CeCe Moore has written a great post on this, so I'm not going to repeat all the details here. You can read about that here at the Your Genetic Genealogist blog.
This is an option that has been asked for for years by genetic genealogists, and now we have it. But I find it is causing a great deal of commotion and confusion!
The X chromosome is special, you can read some more about how and why the X is different than the other 22 chromosome pairs in my post Discussing the X.
Please make sure you fully understand (at least as best as any of us do at this point, genetic genealogy is a constantly changing game!) the "rules" of X chromosome inheritance.
It appears that FTDNA is showing all matches with even tiny X matches as X matches. This DOES NOT mean that the match is only an X match. For example, if you match someone for 20 cM on chromosome 1 and for 2 cM on the X chromosome. If you are male, an X match means that the person is on your mothers side. But, with the type of match I just described, the X match is so small that it is likely not IBD, and if you limited your search for a common ancestor to the maternal side you run a very high risk of not ever finding the correct common ancestor for the match on chromosome 1, which is likely FAR more recent than the one on the X.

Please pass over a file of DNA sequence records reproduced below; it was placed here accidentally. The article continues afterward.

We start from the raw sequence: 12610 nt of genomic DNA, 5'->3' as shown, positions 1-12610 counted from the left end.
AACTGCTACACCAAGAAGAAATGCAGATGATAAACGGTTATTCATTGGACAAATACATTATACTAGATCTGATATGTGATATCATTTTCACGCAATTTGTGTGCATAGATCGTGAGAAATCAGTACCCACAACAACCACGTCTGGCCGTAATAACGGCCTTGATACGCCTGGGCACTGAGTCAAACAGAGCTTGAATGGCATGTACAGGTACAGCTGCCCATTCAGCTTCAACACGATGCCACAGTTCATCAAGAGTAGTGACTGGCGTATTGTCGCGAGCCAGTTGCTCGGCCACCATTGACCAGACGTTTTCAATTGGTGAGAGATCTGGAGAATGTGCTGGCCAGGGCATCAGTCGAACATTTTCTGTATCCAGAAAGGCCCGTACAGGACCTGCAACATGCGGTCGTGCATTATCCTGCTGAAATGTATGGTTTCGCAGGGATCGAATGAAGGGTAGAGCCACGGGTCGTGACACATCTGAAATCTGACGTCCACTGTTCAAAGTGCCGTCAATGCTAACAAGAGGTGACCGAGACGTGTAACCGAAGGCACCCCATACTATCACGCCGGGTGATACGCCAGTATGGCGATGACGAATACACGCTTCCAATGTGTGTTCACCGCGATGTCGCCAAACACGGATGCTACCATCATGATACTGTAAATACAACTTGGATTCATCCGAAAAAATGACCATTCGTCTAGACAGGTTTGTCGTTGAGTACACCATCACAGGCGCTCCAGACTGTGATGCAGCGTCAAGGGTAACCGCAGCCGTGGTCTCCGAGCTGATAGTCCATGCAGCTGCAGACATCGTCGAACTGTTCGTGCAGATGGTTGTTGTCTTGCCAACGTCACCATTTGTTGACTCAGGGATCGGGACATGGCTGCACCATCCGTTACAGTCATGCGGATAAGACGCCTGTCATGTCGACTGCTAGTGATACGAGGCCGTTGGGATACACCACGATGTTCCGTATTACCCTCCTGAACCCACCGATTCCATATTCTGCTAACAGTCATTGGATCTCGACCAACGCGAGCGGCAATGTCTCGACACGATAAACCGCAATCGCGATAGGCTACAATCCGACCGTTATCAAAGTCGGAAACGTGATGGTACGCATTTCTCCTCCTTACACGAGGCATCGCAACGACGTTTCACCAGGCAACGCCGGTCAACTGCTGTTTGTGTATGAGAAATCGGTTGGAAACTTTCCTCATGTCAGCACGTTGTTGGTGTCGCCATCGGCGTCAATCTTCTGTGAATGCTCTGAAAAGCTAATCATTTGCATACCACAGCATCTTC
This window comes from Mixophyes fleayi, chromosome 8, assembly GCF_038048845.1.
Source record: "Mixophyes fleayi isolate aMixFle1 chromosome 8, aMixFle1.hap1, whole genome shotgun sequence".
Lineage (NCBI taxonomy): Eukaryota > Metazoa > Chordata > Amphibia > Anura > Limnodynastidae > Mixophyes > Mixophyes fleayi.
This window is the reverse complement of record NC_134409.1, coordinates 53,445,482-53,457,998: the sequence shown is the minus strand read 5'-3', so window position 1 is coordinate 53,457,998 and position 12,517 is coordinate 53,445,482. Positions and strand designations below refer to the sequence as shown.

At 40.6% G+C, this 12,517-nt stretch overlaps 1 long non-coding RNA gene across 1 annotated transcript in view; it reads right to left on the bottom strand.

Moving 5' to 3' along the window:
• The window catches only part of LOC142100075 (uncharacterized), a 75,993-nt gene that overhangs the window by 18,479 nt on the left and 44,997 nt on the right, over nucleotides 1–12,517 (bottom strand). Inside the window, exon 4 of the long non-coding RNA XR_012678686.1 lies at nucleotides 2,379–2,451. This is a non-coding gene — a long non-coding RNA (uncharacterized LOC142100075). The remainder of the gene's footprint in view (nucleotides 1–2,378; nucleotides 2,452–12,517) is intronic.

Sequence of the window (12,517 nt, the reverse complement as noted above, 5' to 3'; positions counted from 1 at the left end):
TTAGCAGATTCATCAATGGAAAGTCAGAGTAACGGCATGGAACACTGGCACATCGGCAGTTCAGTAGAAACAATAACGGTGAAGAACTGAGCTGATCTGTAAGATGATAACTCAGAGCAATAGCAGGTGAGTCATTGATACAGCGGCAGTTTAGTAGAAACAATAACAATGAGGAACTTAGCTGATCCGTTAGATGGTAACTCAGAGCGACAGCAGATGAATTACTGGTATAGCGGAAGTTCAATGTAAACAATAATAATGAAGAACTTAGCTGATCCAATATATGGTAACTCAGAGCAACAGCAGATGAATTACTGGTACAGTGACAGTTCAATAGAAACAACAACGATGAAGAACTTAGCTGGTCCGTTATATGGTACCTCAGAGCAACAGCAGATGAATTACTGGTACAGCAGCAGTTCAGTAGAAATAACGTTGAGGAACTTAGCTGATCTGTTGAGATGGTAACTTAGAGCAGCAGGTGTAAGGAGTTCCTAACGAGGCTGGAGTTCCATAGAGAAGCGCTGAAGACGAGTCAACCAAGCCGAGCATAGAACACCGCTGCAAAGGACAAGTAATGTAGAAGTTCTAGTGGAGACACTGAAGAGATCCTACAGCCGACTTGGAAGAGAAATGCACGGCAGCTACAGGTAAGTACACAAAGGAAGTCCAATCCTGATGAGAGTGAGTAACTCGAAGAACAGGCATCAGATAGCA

Personally, I would ignore any X match smaller than 10 cM. Even if the X match is larger, if you have another chromosome match on another "regular" ie. not X chromosome, the two segments could be from different ancestors. I see 2 segment matches where one is from each of my parents quite often. I am pretty good (if I do say so myself) at finding the common ancestor with matches, but I have yet to succeed in finding an X match common ancestor, and on some of my kits I have X matches over 35 cM!
So, while I think you should explore your FTDNA X matches, there does appear to be some glitches in the FTDNA X matching system at the moment, and I would proceed with caution is considering what an X match means in your search for a common ancestor.